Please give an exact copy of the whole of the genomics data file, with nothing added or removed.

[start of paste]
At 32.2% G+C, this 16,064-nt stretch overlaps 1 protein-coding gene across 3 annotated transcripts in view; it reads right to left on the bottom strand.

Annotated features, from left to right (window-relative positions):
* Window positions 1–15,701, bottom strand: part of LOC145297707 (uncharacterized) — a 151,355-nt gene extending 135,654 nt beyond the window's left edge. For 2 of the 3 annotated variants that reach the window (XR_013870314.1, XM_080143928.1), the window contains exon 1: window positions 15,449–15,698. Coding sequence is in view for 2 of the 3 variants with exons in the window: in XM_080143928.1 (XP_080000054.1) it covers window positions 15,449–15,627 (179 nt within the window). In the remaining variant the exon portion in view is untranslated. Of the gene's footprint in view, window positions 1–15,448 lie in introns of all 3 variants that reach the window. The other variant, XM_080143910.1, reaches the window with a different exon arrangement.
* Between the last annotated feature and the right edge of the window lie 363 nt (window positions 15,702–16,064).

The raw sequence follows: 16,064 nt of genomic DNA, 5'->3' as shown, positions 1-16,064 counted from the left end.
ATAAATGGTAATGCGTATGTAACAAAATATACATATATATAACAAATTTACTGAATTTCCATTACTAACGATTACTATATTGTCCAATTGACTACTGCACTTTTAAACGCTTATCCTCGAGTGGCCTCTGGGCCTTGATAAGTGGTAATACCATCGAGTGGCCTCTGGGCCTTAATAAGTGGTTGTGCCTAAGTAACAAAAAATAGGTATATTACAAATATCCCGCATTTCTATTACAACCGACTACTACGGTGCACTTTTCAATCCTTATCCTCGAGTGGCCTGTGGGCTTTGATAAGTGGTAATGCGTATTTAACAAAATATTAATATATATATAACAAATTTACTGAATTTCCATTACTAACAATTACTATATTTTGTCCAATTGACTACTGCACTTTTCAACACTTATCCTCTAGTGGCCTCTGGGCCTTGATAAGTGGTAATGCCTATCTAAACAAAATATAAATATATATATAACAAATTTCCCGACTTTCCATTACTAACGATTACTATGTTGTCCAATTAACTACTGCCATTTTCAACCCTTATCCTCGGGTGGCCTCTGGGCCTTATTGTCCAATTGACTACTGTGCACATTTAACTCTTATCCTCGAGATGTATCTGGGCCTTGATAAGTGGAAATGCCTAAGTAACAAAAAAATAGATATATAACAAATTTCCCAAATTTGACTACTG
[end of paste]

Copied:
At 32.2% G+C, this 16,064-nt stretch overlaps 1 protein-coding gene across 3 annotated transcripts in view; it reads right to left on the bottom strand.

Annotated features, from left to right (window-relative positions):
* Window positions 1–15,701, bottom strand: part of LOC145297707 (uncharacterized) — a 151,355-nt gene extending 135,654 nt beyond the window's left edge. For 2 of the 3 annotated variants that reach the window (XR_013870314.1, XM_080143928.1), the window contains exon 1: window positions 15,449–15,698. Coding sequence is in view for 2 of the 3 variants with exons in the window: in XM_080143928.1 (XP_080000054.1) it covers window positions 15,449–15,627 (179 nt within the window). In the remaining variant the exon portion in view is untranslated. Of the gene's footprint in view, window positions 1–15,448 lie in introns of all 3 variants that reach the window. The other variant, XM_080143910.1, reaches the window with a different exon arrangement.
* Between the last annotated feature and the right edge of the window lie 363 nt (window positions 15,702–16,064).

The raw sequence follows: 16,064 nt of genomic DNA, 5'->3' as shown, positions 1-16,064 counted from the left end.
ATAAATGGTAATGCGTATGTAACAAAATATACATATATATAACAAATTTACTGAATTTCCATTACTAACGATTACTATATTGTCCAATTGACTACTGCACTTTTAAACGCTTATCCTCGAGTGGCCTCTGGGCCTTGATAAGTGGTAATACCATCGAGTGGCCTCTGGGCCTTAATAAGTGGTTGTGCCTAAGTAACAAAAAATAGGTATATTACAAATATCCCGCATTTCTATTACAACCGACTACTACGGTGCACTTTTCAATCCTTATCCTCGAGTGGCCTGTGGGCTTTGATAAGTGGTAATGCGTATTTAACAAAATATTAATATATATATAACAAATTTACTGAATTTCCATTACTAACAATTACTATATTTTGTCCAATTGACTACTGCACTTTTCAACACTTATCCTCTAGTGGCCTCTGGGCCTTGATAAGTGGTAATGCCTATCTAAACAAAATATAAATATATATATAACAAATTTCCCGACTTTCCATTACTAACGATTACTATGTTGTCCAATTAACTACTGCCATTTTCAACCCTTATCCTCGGGTGGCCTCTGGGCCTTATTGTCCAATTGACTACTGTGCACATTTAACTCTTATCCTCGAGATGTATCTGGGCCTTGATAAGTGGAAATGCCTAAGTAACAAAAAAATAGATATATAACAAATTTCCCAAATTTGACTACTG